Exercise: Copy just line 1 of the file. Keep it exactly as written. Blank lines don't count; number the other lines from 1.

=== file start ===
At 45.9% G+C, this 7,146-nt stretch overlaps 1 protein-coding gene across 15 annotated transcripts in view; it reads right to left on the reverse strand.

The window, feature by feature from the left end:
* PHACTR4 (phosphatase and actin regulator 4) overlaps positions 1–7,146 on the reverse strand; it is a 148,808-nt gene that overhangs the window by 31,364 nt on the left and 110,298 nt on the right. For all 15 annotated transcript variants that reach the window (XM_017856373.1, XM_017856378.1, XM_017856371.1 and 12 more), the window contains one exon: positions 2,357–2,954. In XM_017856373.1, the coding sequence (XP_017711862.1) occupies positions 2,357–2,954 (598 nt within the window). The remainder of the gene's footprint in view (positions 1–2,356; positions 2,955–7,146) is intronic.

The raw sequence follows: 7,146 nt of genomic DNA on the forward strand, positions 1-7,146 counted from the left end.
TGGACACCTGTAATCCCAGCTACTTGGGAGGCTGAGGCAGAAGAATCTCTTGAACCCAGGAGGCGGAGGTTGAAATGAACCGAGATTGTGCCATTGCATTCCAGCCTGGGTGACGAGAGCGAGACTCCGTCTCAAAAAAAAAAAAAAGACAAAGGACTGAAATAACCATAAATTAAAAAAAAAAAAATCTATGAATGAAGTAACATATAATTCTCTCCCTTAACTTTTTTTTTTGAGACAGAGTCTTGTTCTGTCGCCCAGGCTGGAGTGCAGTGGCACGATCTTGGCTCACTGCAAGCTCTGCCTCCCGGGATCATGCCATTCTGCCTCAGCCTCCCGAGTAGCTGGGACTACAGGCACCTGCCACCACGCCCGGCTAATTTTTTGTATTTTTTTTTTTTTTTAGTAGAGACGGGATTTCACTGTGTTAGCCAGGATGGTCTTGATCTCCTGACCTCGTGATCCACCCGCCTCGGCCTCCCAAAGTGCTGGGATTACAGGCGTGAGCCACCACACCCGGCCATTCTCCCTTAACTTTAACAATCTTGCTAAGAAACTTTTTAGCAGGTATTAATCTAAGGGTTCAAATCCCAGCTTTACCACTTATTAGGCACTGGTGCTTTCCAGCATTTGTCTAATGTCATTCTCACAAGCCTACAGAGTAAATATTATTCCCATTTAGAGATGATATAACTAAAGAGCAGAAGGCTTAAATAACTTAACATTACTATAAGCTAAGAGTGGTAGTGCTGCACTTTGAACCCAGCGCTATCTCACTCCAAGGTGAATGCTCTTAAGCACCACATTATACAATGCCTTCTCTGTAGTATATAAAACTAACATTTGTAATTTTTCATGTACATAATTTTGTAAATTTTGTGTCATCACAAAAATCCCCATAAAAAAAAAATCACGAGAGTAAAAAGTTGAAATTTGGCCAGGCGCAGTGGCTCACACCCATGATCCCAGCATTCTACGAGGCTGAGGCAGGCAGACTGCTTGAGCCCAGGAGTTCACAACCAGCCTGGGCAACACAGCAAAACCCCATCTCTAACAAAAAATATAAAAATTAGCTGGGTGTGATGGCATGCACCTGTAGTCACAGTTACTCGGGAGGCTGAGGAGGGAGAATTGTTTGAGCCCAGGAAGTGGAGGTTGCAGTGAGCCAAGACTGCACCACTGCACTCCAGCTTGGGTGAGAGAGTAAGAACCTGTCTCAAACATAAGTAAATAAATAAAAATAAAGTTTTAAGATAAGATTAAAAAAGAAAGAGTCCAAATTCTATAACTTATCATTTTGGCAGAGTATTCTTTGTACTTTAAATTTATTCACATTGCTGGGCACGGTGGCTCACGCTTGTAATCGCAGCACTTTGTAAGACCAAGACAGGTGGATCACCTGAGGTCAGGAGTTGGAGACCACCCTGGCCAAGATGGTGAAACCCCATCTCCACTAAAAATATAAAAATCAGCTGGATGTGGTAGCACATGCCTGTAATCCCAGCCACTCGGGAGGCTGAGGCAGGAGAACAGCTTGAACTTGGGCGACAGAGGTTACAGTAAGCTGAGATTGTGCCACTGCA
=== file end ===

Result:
At 45.9% G+C, this 7,146-nt stretch overlaps 1 protein-coding gene across 15 annotated transcripts in view; it reads right to left on the reverse strand.